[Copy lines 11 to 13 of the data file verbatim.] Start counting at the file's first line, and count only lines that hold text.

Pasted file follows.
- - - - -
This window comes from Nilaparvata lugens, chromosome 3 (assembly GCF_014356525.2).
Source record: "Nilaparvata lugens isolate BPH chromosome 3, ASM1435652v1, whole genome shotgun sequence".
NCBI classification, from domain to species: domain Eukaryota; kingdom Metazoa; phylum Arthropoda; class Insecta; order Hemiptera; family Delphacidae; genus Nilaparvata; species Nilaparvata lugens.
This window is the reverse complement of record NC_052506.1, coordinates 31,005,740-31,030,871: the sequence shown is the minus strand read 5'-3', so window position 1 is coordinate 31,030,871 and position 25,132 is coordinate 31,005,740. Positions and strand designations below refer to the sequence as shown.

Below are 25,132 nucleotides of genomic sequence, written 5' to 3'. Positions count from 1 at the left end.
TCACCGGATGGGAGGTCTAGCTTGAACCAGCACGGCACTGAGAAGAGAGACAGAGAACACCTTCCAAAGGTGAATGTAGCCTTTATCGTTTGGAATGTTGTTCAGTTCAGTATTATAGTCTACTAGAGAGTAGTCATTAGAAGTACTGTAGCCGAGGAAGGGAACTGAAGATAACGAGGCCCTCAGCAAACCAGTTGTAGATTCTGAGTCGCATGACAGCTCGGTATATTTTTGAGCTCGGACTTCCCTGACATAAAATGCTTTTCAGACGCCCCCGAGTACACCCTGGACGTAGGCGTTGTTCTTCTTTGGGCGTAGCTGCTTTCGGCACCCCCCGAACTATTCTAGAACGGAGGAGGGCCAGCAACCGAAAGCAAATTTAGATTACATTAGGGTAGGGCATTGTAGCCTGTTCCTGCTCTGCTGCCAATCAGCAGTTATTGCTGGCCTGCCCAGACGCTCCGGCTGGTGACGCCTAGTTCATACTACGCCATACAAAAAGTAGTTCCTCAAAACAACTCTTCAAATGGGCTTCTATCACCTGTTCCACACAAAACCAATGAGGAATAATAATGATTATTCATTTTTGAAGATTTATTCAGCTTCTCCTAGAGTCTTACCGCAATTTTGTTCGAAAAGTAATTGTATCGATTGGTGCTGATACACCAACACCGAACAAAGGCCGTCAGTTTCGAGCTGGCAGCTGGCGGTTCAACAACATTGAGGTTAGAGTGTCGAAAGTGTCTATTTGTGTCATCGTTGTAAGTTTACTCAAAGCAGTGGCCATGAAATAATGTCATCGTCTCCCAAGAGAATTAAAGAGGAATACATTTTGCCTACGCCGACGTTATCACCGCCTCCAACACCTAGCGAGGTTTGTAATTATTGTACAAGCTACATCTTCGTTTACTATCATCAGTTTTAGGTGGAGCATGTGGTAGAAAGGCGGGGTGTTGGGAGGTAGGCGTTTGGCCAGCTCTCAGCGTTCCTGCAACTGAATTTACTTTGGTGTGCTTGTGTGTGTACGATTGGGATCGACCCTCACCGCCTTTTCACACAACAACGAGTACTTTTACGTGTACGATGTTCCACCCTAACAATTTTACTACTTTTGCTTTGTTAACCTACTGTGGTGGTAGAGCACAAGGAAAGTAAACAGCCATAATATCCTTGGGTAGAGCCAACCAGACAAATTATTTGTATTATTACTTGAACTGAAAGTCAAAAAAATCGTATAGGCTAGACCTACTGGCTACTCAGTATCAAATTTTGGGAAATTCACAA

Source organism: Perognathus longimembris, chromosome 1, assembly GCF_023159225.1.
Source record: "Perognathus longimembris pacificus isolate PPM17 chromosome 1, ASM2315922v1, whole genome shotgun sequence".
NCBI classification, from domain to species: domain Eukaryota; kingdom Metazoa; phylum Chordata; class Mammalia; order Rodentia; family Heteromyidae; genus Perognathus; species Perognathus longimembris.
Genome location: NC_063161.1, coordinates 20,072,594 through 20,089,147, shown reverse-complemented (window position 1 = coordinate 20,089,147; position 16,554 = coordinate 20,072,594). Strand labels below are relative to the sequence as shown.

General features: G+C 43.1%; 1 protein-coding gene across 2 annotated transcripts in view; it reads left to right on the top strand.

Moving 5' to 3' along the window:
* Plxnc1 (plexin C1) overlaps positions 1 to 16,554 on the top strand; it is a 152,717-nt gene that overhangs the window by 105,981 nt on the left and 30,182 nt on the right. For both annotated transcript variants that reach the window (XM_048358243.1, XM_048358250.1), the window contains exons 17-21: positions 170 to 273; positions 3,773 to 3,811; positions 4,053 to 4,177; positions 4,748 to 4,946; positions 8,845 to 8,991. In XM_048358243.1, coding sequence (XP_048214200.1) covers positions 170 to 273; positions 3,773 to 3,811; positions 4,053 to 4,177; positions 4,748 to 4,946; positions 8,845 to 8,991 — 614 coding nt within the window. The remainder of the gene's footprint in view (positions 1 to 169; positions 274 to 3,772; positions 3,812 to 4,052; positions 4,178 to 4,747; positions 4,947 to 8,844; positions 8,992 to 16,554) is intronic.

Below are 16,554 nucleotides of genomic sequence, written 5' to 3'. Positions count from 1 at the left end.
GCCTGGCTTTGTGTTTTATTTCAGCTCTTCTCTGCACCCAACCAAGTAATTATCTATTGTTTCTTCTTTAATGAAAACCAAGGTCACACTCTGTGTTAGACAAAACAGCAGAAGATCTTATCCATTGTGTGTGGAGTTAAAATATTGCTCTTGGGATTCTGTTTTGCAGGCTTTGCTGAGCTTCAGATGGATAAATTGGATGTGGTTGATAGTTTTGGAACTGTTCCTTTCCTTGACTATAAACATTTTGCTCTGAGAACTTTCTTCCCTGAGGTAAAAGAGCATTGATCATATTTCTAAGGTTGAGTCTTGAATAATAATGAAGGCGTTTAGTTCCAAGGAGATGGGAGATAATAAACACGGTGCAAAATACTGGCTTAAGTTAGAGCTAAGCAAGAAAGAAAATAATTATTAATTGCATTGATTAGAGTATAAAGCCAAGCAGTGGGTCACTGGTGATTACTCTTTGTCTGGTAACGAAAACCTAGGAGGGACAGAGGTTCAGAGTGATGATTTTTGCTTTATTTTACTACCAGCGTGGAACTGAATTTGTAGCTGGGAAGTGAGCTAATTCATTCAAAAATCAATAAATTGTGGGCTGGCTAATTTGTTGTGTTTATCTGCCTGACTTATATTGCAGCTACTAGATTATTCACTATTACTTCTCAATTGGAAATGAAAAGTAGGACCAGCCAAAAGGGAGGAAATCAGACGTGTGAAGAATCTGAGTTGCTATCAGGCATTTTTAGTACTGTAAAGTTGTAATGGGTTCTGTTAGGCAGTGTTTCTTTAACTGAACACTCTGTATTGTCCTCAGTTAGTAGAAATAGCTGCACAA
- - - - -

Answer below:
General features: G+C 43.1%; 1 protein-coding gene across 2 annotated transcripts in view; it reads left to right on the top strand.

Moving 5' to 3' along the window:
* Plxnc1 (plexin C1) overlaps positions 1 to 16,554 on the top strand; it is a 152,717-nt gene that overhangs the window by 105,981 nt on the left and 30,182 nt on the right. For both annotated transcript variants that reach the window (XM_048358243.1, XM_048358250.1), the window contains exons 17-21: positions 170 to 273; positions 3,773 to 3,811; positions 4,053 to 4,177; positions 4,748 to 4,946; positions 8,845 to 8,991. In XM_048358243.1, coding sequence (XP_048214200.1) covers positions 170 to 273; positions 3,773 to 3,811; positions 4,053 to 4,177; positions 4,748 to 4,946; positions 8,845 to 8,991 — 614 coding nt within the window. The remainder of the gene's footprint in view (positions 1 to 169; positions 274 to 3,772; positions 3,812 to 4,052; positions 4,178 to 4,747; positions 4,947 to 8,844; positions 8,992 to 16,554) is intronic.